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4 employees you can't risk losing now

Can’t bear reading another story on catastrophic effects of the recession? Recent findings not only offer a glimpse of a light at end of the tunnel, they may offer guidance on how to get there.

The last quarter of 2008 saw an extraordinary number of jobs lost, with over 524,000 jobs lost in December alone.

In fact, employers cut employee hours — a combination of layoffs,  overtime reduction, production shifts, etc. — at a 7.7% annual rate during the last three months of 2008. That’s according to a study by Macroeconomic Advisers, LLC. The study claims it’s the largest contraction in hours since 1975.

So, just how is that good news?

It may not be time to claim the glass is half full, but here’s the glimmer of hope: Experts believe that the employers that had to cutback on jobs and working hours will actually end up increasing business productivity.

While there are no figures yet, experts remain confident the government’s productivity growth estimate, which comes out in early February, will support this.

Usually, strong productivity boosts profits and eventually wages. Of course, the current economic situation is far from typical.

But these findings reinforce the idea that companies can meet goals despite layoffs and other problems by making sure they retain the right employees — and that they do everything in their power to manage these employees the right way.

For all companies, especially those forced to make cuts, here are the employee-types that have the ability to produce and excel even through dark times:

The potential high achievers. These are the finance staffers that not only work hard but also have their eyes on the future. Look for employees that you can see climbing a few levels in a relatively short time span, and then find a way to keep ’em.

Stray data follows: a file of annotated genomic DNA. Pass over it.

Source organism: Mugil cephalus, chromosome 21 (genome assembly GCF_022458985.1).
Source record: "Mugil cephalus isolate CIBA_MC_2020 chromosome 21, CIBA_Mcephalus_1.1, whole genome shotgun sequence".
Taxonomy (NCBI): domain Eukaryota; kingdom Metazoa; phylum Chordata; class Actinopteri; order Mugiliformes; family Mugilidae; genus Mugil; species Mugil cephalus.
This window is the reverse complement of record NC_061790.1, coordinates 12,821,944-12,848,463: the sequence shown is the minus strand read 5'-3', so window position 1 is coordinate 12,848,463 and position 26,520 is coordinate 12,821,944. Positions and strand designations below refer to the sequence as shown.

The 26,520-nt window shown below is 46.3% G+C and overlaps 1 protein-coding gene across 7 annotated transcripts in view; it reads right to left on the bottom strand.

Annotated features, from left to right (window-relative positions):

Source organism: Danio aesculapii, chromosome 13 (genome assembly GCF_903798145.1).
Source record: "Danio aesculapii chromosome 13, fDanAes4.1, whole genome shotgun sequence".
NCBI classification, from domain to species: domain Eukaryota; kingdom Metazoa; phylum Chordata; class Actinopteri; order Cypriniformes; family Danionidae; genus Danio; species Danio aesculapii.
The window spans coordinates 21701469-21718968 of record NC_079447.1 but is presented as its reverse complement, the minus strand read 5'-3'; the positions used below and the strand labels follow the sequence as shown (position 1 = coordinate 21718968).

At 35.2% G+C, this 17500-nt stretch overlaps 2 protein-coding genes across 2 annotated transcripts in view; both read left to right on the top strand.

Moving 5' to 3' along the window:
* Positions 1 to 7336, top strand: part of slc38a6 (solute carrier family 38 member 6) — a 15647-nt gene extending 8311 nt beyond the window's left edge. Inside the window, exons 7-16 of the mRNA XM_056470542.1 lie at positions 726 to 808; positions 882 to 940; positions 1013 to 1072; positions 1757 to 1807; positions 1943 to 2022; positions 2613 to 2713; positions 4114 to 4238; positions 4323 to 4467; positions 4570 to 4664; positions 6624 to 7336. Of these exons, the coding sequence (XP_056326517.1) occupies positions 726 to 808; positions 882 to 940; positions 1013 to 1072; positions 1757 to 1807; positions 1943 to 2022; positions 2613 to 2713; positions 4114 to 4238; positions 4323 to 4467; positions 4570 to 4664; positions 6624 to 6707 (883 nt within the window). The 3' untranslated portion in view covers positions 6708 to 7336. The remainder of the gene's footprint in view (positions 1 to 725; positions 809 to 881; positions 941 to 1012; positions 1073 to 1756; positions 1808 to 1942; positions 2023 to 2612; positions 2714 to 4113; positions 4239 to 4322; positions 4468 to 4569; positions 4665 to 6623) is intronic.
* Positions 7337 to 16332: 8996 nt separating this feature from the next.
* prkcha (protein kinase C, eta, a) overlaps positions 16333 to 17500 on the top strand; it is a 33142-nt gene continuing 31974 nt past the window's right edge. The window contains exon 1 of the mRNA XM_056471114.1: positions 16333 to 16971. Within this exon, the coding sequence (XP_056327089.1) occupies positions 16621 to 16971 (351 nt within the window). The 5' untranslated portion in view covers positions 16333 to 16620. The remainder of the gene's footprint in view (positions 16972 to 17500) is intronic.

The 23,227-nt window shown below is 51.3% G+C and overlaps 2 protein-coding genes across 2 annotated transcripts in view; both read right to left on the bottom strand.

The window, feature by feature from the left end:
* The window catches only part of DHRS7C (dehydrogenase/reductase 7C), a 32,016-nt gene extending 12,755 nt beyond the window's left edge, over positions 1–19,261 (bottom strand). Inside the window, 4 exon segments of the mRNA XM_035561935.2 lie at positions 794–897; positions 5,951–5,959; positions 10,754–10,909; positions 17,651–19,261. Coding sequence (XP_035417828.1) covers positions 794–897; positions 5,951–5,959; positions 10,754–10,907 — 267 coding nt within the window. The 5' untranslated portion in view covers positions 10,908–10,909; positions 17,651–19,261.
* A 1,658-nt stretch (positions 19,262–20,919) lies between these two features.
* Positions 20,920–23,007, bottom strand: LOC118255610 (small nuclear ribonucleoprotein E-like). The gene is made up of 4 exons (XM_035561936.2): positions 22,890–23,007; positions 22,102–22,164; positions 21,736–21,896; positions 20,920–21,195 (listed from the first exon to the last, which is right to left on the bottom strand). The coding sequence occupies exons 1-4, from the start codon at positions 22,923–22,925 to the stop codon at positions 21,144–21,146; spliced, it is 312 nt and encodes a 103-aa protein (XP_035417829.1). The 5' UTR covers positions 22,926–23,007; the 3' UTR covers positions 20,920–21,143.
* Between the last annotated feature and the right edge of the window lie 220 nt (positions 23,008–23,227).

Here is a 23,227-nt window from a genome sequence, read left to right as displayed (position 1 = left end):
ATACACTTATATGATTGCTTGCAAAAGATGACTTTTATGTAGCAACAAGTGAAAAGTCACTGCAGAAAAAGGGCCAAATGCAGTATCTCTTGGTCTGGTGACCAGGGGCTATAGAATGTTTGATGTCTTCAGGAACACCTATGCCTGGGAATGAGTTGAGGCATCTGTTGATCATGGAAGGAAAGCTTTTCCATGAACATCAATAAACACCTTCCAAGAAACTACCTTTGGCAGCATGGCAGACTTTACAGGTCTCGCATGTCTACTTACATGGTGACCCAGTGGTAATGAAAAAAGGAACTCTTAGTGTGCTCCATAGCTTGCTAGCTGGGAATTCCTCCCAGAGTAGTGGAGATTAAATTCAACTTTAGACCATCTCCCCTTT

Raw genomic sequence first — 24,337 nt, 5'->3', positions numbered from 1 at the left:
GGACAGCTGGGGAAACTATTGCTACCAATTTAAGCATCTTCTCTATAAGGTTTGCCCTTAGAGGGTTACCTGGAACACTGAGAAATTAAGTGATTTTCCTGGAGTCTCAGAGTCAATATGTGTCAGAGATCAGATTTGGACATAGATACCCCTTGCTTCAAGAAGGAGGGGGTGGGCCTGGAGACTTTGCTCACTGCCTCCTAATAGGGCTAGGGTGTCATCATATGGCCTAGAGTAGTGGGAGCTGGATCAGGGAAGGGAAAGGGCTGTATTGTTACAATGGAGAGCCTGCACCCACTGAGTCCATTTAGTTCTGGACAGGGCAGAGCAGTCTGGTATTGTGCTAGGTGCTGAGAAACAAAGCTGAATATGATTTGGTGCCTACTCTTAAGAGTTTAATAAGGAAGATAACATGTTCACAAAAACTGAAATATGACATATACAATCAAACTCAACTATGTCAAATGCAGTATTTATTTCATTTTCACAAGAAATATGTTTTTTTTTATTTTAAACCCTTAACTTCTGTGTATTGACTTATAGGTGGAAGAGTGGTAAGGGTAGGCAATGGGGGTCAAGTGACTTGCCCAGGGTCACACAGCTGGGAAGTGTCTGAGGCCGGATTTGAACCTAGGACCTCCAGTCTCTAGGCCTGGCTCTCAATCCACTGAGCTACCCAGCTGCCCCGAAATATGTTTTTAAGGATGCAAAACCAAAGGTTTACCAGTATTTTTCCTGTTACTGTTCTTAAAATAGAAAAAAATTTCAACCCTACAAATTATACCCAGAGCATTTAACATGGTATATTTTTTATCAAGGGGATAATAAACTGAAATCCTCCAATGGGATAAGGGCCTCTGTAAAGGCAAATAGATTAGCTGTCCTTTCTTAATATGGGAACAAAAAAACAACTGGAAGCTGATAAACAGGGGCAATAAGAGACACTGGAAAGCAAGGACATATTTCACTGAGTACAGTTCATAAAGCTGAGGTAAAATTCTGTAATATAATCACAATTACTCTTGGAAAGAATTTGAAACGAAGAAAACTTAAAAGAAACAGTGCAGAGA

The naturals. Like the name suggests, these are your All-Stars. These workers just naturally possess the greatest aptitude, skills and knowledge of the job, and their performance is consistently above-average.

Steady performers. These are the rock solid employees who provide consistent results under all conditions. They may not be the top performers or the most talented; however, they are the most reliable. Having a few steady performers on staff is vital to a company’s success.

Future leaders. Here you have the rare staffers that have a little bit of everything. These Finance staffers are driven and have no desire to stay put. They also have a raw talent and knowledge that is complemented by their consistent reliability. Think of that hard-nosed accountant that has CFO written all over him. Needless to say, these employees are worth hanging onto at all costs — even if it means thinking outside the box when it comes rewards and incentives.

Of course, it’s not as simple as identifying these prototypes. It’s up to you to hang on to  them regardless of what your company is going through. Whatever your circumstances, here are tried-and-true tactics to keep your biggest investments coming to work — and performing.

Communicate, communicate, communicate. Amidst layoffs, salary freezes and hourly cutbacks, many companies aren’t as up front with their staffers as they could be. The rationale: They’d rather wait until they a better picture of what the future holds. But keeping employees abreast of everything as soon as you find out will build trust and a sense of camaraderie with your staffers. When it comes to your top performers, try to communicate that excelling during the worst times is an excellent opportunity to build a long-lasting reputation for themselves.
Tip: Hold frequent, informal meetings on company updates, and open the floor for questions or venting.

Solicit honest feedback. An effective, cost-free way to retain your superstars is through active listening. Especially during downturns, try to make it a routine to see what employees are thinking — as well as what their wants and needs are. While some things will be far from feasible, you may be surprised to find that you can actually accommodate some of their requests. Perhaps they are seeking increased responsibility and development, so they can feel more secure. In that case, it’s a win/win for you.

Use creative incentives. Even if you’re not offering bonuses or raises, you may want to consider making exceptions for top performers — even very modest increases go a long way toward retaining these staffers. What about myriad companies that can’t offer even meager raises? Offering perks like non-traditional scheduling options — telecommuting, flex hours, etc. — have been proven to boost retention. If you were on the fence about these options before, now’s probably the best time to try.

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